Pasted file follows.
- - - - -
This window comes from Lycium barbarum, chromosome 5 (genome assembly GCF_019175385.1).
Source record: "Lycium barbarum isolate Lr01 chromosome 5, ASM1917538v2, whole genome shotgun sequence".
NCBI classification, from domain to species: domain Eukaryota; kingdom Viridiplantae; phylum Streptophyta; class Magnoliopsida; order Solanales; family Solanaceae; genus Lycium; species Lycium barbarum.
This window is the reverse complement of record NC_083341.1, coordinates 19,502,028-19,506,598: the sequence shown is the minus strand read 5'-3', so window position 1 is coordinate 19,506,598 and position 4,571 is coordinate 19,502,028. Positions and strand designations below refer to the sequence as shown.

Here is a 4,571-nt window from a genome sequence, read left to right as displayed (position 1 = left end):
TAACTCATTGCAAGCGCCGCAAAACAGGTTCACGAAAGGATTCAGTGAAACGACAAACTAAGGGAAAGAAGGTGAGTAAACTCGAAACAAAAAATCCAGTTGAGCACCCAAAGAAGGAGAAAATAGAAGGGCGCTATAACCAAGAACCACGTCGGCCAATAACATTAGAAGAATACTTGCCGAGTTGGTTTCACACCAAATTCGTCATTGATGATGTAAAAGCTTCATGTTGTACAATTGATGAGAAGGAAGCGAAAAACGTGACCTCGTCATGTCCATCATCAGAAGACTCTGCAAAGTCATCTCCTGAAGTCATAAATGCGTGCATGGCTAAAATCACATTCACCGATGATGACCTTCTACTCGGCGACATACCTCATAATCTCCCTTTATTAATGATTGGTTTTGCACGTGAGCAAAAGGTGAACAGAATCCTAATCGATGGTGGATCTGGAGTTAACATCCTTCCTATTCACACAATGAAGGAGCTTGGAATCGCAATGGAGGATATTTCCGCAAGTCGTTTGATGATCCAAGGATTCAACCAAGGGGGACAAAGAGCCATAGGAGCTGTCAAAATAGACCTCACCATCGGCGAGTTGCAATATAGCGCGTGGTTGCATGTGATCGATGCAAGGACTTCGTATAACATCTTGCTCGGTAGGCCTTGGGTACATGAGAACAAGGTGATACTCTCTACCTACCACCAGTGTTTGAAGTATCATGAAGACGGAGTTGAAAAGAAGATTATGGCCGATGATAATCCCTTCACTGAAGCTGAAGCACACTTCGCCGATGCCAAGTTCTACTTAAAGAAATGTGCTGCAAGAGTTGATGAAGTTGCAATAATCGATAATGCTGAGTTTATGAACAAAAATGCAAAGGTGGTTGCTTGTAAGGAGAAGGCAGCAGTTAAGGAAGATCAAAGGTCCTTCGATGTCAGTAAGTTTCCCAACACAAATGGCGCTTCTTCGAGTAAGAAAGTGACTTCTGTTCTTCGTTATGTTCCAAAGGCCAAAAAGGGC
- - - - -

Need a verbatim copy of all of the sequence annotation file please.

This window comes from Lycium barbarum, chromosome 5 (genome assembly GCF_019175385.1).
Source record: "Lycium barbarum isolate Lr01 chromosome 5, ASM1917538v2, whole genome shotgun sequence".
NCBI classification, from domain to species: domain Eukaryota; kingdom Viridiplantae; phylum Streptophyta; class Magnoliopsida; order Solanales; family Solanaceae; genus Lycium; species Lycium barbarum.
This window is the reverse complement of record NC_083341.1, coordinates 19,502,028-19,506,598: the sequence shown is the minus strand read 5'-3', so window position 1 is coordinate 19,506,598 and position 4,571 is coordinate 19,502,028. Positions and strand designations below refer to the sequence as shown.

Here is a 4,571-nt window from a genome sequence, read left to right as displayed (position 1 = left end):
TAACTCATTGCAAGCGCCGCAAAACAGGTTCACGAAAGGATTCAGTGAAACGACAAACTAAGGGAAAGAAGGTGAGTAAACTCGAAACAAAAAATCCAGTTGAGCACCCAAAGAAGGAGAAAATAGAAGGGCGCTATAACCAAGAACCACGTCGGCCAATAACATTAGAAGAATACTTGCCGAGTTGGTTTCACACCAAATTCGTCATTGATGATGTAAAAGCTTCATGTTGTACAATTGATGAGAAGGAAGCGAAAAACGTGACCTCGTCATGTCCATCATCAGAAGACTCTGCAAAGTCATCTCCTGAAGTCATAAATGCGTGCATGGCTAAAATCACATTCACCGATGATGACCTTCTACTCGGCGACATACCTCATAATCTCCCTTTATTAATGATTGGTTTTGCACGTGAGCAAAAGGTGAACAGAATCCTAATCGATGGTGGATCTGGAGTTAACATCCTTCCTATTCACACAATGAAGGAGCTTGGAATCGCAATGGAGGATATTTCCGCAAGTCGTTTGATGATCCAAGGATTCAACCAAGGGGGACAAAGAGCCATAGGAGCTGTCAAAATAGACCTCACCATCGGCGAGTTGCAATATAGCGCGTGGTTGCATGTGATCGATGCAAGGACTTCGTATAACATCTTGCTCGGTAGGCCTTGGGTACATGAGAACAAGGTGATACTCTCTACCTACCACCAGTGTTTGAAGTATCATGAAGACGGAGTTGAAAAGAAGATTATGGCCGATGATAATCCCTTCACTGAAGCTGAAGCACACTTCGCCGATGCCAAGTTCTACTTAAAGAAATGTGCTGCAAGAGTTGATGAAGTTGCAATAATCGATAATGCTGAGTTTATGAACAAAAATGCAAAGGTGGTTGCTTGTAAGGAGAAGGCAGCAGTTAAGGAAGATCAAAGGTCCTTCGATGTCAGTAAGTTTCCCAACACAAATGGCGCTTCTTCGAGTAAGAAAGTGACTTCTGTTCTTCGTTATGTTCCAAAGGCCAAAAAGGGC